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Providing evidence to improve practice

Individual study: Species diversity, weed cover and seed numbers in the seed bank were higher in farming systems with reduced herbicide use than in the conventional farming system on three arable farms in Lower Saxony, Germany

Published source details

Schmidt W., Waldhart R. & Mrotzek R. (1995) Extensification in arable systems: effects on flora, vegetation and soil seed bank - results of the INTEX-project. Tuexenia, 415-435

This study is summarised as evidence for the intervention(s) shown on the right. The icon shows which synopsis it is relevant to.

Reduce fertilizer, pesticide or herbicide use generally Farmland Conservation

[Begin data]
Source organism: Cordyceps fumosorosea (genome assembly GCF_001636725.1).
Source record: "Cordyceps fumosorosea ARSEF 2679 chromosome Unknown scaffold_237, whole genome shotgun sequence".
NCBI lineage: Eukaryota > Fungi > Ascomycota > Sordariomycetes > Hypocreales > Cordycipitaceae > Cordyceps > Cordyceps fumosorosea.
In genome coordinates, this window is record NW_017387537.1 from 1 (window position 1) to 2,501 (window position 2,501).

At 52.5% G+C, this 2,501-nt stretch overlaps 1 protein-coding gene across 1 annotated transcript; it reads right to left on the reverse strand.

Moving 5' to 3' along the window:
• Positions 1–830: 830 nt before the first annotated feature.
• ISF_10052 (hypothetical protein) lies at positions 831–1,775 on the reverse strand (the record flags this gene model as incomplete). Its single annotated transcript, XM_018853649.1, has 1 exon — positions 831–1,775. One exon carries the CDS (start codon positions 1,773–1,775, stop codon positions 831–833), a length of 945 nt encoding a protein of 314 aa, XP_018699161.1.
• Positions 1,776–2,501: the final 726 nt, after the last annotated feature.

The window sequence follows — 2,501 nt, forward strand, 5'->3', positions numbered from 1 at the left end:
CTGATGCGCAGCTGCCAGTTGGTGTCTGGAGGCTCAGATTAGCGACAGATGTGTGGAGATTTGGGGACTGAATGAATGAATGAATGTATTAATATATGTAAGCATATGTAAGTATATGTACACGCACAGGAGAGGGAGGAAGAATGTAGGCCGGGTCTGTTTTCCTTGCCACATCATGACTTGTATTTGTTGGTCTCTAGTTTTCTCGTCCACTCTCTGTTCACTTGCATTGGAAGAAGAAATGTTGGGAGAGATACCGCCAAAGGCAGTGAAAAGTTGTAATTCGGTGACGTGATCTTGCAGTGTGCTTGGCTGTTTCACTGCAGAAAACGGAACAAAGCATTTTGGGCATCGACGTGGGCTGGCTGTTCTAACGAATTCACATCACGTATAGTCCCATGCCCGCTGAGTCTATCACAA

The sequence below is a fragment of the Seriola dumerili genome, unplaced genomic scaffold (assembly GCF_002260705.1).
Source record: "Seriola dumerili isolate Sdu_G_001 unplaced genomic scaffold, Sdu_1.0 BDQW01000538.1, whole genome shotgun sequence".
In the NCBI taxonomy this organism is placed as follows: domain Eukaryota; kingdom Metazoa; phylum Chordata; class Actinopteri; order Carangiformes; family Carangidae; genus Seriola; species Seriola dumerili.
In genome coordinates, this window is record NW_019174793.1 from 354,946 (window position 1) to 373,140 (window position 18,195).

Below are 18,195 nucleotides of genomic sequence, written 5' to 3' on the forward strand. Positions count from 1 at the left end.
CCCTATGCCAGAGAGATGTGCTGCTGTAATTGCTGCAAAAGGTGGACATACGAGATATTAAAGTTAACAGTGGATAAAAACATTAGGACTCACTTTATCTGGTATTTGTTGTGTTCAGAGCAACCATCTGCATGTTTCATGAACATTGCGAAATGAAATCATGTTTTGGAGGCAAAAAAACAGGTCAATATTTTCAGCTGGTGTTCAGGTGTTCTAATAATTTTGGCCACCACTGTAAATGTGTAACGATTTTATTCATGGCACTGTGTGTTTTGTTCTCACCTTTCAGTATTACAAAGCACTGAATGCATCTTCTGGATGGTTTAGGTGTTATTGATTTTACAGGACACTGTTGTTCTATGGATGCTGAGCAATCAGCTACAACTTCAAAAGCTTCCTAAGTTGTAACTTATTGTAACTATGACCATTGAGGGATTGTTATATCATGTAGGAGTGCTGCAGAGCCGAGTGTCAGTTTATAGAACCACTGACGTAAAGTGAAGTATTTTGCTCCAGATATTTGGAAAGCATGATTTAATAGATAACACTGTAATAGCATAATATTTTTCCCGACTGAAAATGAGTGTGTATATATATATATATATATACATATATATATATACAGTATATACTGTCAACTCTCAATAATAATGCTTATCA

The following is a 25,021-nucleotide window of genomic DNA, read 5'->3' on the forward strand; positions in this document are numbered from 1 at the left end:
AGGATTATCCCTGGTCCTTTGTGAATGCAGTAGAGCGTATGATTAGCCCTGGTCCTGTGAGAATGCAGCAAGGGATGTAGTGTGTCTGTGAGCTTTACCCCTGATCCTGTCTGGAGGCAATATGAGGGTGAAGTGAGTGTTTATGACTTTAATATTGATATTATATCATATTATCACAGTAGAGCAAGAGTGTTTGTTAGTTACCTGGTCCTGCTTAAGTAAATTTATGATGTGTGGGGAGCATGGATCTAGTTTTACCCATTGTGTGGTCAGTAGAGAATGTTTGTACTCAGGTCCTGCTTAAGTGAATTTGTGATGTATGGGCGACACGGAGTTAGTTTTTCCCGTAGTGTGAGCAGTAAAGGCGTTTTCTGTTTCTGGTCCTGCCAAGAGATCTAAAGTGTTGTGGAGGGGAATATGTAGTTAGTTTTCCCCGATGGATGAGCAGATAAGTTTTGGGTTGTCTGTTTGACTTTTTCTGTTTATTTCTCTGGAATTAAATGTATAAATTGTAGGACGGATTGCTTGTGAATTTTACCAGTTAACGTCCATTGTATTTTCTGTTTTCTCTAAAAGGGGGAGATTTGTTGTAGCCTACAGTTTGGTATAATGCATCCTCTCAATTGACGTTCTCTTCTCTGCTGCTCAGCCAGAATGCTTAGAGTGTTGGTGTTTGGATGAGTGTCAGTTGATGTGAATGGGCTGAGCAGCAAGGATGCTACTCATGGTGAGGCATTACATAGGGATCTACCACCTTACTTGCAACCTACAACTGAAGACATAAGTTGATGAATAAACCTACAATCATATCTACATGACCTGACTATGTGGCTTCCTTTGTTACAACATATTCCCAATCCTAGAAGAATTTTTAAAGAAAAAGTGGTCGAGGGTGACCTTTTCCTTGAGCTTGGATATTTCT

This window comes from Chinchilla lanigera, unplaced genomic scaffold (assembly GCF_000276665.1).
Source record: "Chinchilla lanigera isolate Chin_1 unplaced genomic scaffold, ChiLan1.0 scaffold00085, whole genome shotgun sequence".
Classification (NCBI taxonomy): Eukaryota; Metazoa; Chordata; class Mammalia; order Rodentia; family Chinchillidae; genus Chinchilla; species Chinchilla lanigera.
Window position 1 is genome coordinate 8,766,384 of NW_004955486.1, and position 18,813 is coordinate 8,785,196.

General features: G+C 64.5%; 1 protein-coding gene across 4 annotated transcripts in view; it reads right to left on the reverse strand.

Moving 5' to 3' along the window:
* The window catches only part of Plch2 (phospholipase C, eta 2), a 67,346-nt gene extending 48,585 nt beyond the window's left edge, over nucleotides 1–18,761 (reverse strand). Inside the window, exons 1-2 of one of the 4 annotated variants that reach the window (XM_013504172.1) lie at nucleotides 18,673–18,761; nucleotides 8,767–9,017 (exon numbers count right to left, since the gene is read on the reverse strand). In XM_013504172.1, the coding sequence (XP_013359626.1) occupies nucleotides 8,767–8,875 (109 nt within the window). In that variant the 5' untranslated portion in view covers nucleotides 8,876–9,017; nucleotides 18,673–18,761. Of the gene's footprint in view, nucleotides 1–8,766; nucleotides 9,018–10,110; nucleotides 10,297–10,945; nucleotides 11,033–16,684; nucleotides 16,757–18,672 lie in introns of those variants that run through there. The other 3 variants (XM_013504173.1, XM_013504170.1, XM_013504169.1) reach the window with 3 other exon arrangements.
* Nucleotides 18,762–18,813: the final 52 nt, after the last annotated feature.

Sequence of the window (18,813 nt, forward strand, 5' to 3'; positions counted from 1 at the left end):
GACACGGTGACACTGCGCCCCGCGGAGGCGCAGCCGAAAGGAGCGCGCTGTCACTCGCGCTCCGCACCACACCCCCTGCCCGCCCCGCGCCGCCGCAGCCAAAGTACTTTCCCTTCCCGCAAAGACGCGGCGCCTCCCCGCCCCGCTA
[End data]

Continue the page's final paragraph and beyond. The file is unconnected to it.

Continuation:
A replicated, controlled study in 1990-1994 on three arable farms in Lower Saxony, Germany (Schmidt et al. 1995) found significantly higher plant species diversity, weed cover and seed numbers in the seed bank in an ‘integrated’ farming system with a 50% reduction in chemical inputs (fertilizer, pesticides/herbicides) than in a conventional farming system. Species richness, weed cover and seeds in the soil were also higher in the extensive (no input) farming system than in the conventional system, but did not differ from the integrated farming. Crop cover, however, was significantly reduced only in the extensive farming system. Thus, a 50% reduction in herbicide use was the most efficient way of combining the economic interests of agriculture (crop yield) with weed protection. On three farms, field trials with three different farming systems were compared: conventional farming (normal pesticide/herbicide use and fertilization), integrated farming (50% reduction in pesticide/herbicide use, 25-40% reduction in mineral fertilization), and extensive farming (no pesticide/herbicide use, no mineral fertilization). Plants were monitored several times a year in four permanent plots (10 x 10 m) on two of the farms. Soil samples (0-5 cm and 5-30 cm depth) were taken in March 1990 and 1993 on all three farms. Seeds were germinated in the laboratory for 20 months after different growth stimulations. This study was part of the same project (INTEX – Integrated Farming and Extensification of Agriculture) and was carried out in partly the same research site as (Hasken & Poehling 1995, Krooss & Schaefer 1998).